Here be the (really messy bits of) dragons.
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We've separated our textual thoughts into a few different categories. You can check out our book reviews, as well as our infrequent blog postings. Oh, and there's occasionally an essay or two when the opinions just won't stay quiet, so keep an eye out for those, too!
What does a biography of Harper Lee’s lost work and Sarah Gailey’s latest novel have in common?
A lot, actually.
What even IS language? What can we do with it?
There has been a heckuva lot of queening going on in science fiction and fantasy in just the first six months of 2018, and this review will be examining five cream of the crop examples of the form: Beaulieu’s Veil of Spears, Laura Sebastian’s Ash Princess, Kim Wilkins’ Daughters of the Storm, Makiia Lucier’s Isle of Blood and Stone, and Tessa Gratton’s Queens of Innis Lear. They’ve all made a splash … but what do they have to say in conversation with each other?
Martha Wells blasted her way into our hearts with All Systems Red in 2017, and has since followed up with the second novella in the series, Artificial Condition. The third installment, Rogue Protocol, comes out in August—and to get you ready, we’ve prepared some need-to-know notes on this most excellent of SecUnits.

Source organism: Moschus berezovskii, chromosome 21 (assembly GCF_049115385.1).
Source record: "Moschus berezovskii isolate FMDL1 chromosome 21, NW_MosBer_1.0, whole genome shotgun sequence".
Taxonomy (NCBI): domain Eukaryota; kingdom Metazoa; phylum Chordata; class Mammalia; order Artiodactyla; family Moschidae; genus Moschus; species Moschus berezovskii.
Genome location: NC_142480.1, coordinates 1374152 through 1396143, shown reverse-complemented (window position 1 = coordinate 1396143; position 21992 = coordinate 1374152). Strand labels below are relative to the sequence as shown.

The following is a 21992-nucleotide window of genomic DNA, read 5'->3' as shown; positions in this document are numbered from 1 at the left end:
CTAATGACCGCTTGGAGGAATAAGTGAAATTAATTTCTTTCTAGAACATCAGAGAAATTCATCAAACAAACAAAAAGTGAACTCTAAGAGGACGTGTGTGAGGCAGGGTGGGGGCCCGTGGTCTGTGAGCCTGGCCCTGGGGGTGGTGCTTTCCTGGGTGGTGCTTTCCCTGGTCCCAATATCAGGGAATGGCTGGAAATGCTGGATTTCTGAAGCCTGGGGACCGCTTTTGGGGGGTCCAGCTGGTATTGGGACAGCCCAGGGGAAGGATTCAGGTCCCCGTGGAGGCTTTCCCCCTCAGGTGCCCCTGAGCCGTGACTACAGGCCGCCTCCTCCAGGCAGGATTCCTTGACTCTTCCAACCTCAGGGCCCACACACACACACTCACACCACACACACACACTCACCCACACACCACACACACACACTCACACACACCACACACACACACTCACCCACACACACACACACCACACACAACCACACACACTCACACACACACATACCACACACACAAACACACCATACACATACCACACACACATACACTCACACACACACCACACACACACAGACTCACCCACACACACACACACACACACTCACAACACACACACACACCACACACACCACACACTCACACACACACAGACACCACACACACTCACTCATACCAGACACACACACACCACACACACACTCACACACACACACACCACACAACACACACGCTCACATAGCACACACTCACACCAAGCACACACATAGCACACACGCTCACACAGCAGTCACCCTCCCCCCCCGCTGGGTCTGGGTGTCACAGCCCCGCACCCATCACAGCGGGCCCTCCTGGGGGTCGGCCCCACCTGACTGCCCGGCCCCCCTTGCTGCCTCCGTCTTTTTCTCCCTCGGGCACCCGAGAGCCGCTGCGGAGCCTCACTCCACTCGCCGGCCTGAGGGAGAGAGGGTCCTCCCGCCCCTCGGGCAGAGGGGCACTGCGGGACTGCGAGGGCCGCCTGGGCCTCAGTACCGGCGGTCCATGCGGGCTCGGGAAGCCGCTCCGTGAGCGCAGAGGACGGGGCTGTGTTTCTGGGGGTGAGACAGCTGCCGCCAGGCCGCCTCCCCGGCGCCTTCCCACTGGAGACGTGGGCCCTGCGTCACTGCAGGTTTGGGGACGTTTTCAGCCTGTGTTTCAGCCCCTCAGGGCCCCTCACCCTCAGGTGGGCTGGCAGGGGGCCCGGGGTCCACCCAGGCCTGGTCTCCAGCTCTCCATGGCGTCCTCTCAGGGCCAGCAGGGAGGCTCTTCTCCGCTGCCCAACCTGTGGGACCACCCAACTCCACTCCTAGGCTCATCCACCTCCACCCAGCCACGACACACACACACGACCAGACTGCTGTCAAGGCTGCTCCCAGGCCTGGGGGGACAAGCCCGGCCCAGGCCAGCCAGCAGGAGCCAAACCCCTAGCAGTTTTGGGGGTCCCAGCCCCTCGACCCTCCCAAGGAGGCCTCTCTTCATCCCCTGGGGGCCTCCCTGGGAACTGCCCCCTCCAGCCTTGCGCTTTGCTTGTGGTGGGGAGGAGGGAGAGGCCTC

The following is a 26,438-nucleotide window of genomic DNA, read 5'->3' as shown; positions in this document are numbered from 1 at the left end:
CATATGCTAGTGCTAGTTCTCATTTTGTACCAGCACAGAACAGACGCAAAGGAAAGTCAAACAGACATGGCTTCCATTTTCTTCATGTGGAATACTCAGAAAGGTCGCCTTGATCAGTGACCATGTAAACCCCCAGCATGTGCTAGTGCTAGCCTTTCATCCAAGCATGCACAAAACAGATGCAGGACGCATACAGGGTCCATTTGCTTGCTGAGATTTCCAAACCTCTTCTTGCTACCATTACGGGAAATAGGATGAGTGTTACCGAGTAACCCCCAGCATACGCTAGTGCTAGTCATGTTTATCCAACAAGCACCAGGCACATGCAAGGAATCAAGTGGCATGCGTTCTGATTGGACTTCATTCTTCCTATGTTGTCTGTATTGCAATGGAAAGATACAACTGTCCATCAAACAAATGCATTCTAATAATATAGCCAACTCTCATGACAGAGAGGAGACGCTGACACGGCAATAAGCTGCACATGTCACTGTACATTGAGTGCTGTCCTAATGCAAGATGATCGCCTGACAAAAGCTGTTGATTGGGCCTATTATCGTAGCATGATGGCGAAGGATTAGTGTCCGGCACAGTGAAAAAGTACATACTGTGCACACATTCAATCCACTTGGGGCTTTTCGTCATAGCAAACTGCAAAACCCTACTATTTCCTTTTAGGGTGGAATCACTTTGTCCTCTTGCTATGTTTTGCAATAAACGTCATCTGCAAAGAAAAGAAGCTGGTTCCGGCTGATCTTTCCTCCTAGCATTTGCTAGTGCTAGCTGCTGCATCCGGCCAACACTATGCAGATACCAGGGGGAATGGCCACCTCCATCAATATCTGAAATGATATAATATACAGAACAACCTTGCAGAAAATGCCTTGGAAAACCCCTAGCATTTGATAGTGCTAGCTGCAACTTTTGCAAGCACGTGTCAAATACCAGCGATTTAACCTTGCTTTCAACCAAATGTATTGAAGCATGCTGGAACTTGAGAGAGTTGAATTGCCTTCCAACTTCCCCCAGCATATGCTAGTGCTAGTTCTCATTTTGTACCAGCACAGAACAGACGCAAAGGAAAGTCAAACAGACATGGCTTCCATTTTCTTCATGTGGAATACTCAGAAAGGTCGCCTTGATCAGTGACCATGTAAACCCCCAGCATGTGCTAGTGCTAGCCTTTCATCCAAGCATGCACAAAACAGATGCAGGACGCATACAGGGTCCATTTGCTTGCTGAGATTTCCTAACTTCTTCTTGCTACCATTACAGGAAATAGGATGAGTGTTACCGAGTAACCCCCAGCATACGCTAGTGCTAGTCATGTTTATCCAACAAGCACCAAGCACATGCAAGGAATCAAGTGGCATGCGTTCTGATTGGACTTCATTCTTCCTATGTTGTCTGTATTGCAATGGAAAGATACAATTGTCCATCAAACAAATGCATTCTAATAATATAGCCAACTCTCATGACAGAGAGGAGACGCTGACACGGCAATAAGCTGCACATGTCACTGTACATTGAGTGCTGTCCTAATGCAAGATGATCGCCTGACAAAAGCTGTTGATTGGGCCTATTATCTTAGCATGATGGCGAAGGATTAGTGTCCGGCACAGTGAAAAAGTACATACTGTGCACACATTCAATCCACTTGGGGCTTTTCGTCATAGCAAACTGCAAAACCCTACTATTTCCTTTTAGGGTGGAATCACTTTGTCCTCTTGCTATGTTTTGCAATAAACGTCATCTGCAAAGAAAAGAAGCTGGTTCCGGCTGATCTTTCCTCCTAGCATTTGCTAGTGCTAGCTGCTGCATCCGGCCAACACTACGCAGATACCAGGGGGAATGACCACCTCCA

Have you noticed the tendency toward crime in science fiction recently? Perhaps even a tendency toward … the noir? Join us as we review three new books released in the spring of 2018: S.J. Morden’s One Way, Michael David Ares’ Dayfall, and Emma Newman’s Before Mars. These books talk to each other in a way that seems to indicate something new is on its way in science fiction … or may have already arrived.
This has been a spring full of incredible nonfiction calculated to inspire gobs and gobs of delightful science fiction, but these three books really stand out as a pleasure to read in and of themselves: Steve Brusatte’s The Rise and Fall of the Dinosaurs: A New History of a Lost World, Michio Kaku’s The Future of Humanity: Terraforming Mars, Interstellar Travel, Immortality, and Our Destiny Beyond, and Alanna Mitchell’s The Spinning Magnet: The Force That Created the Modern World—and Could Destroy It.
Help us save The Expanse! Because representation matters.
Fantasy? You got it. Time travel? Mmhmm. Science fiction? Oh, boy! Erika Johansen’s Tearling trilogy knows how to do both.
Forest fiction! Here, have a review of Richard Powers’ The Overstory, a powerful new addition to our forest fiction canon.
Here be dragons! And also reviews of three recent fantasies for young adult readers: Rachel Hartman’s Tess of the Road, Rowenna Miller’s Torn, and Tomi Adeyemi’s Children of Blood and Bone. These three texts serve as central texts for a rising wave of socially aware teens and, dare we say it, revolutionaries—and we couldn’t be more excited to review them!
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